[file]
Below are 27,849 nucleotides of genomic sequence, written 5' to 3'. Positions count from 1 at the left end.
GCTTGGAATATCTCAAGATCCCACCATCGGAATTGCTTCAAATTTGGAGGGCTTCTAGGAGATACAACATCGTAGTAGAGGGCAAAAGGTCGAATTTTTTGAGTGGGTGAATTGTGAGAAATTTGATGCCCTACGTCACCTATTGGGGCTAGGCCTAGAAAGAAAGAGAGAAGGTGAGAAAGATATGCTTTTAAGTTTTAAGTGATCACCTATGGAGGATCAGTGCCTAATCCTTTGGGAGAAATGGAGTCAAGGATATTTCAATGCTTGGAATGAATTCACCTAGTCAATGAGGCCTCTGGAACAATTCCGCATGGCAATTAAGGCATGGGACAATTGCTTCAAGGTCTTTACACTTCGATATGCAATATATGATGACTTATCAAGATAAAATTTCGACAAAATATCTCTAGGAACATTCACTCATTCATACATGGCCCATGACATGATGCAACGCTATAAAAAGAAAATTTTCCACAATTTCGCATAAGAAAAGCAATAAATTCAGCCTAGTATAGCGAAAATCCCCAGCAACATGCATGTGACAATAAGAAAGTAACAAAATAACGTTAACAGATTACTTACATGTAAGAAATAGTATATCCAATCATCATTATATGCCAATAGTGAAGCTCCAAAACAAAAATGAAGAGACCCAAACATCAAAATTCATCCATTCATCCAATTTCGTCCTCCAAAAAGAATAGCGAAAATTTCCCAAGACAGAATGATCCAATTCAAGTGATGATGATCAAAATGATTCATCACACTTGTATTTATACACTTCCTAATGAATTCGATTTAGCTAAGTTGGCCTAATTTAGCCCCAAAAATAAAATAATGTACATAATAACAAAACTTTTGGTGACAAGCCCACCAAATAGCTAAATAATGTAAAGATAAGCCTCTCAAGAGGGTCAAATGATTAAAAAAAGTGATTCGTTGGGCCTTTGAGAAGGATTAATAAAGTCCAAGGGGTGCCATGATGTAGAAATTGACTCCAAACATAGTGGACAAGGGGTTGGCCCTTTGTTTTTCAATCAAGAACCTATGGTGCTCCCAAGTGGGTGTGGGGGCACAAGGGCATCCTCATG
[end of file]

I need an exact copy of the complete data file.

Below are 27,849 nucleotides of genomic sequence, written 5' to 3'. Positions count from 1 at the left end.
GCTTGGAATATCTCAAGATCCCACCATCGGAATTGCTTCAAATTTGGAGGGCTTCTAGGAGATACAACATCGTAGTAGAGGGCAAAAGGTCGAATTTTTTGAGTGGGTGAATTGTGAGAAATTTGATGCCCTACGTCACCTATTGGGGCTAGGCCTAGAAAGAAAGAGAGAAGGTGAGAAAGATATGCTTTTAAGTTTTAAGTGATCACCTATGGAGGATCAGTGCCTAATCCTTTGGGAGAAATGGAGTCAAGGATATTTCAATGCTTGGAATGAATTCACCTAGTCAATGAGGCCTCTGGAACAATTCCGCATGGCAATTAAGGCATGGGACAATTGCTTCAAGGTCTTTACACTTCGATATGCAATATATGATGACTTATCAAGATAAAATTTCGACAAAATATCTCTAGGAACATTCACTCATTCATACATGGCCCATGACATGATGCAACGCTATAAAAAGAAAATTTTCCACAATTTCGCATAAGAAAAGCAATAAATTCAGCCTAGTATAGCGAAAATCCCCAGCAACATGCATGTGACAATAAGAAAGTAACAAAATAACGTTAACAGATTACTTACATGTAAGAAATAGTATATCCAATCATCATTATATGCCAATAGTGAAGCTCCAAAACAAAAATGAAGAGACCCAAACATCAAAATTCATCCATTCATCCAATTTCGTCCTCCAAAAAGAATAGCGAAAATTTCCCAAGACAGAATGATCCAATTCAAGTGATGATGATCAAAATGATTCATCACACTTGTATTTATACACTTCCTAATGAATTCGATTTAGCTAAGTTGGCCTAATTTAGCCCCAAAAATAAAATAATGTACATAATAACAAAACTTTTGGTGACAAGCCCACCAAATAGCTAAATAATGTAAAGATAAGCCTCTCAAGAGGGTCAAATGATTAAAAAAAGTGATTCGTTGGGCCTTTGAGAAGGATTAATAAAGTCCAAGGGGTGCCATGATGTAGAAATTGACTCCAAACATAGTGGACAAGGGGTTGGCCCTTTGTTTTTCAATCAAGAACCTATGGTGCTCCCAAGTGGGTGTGGGGGCACAAGGGCATCCTCATG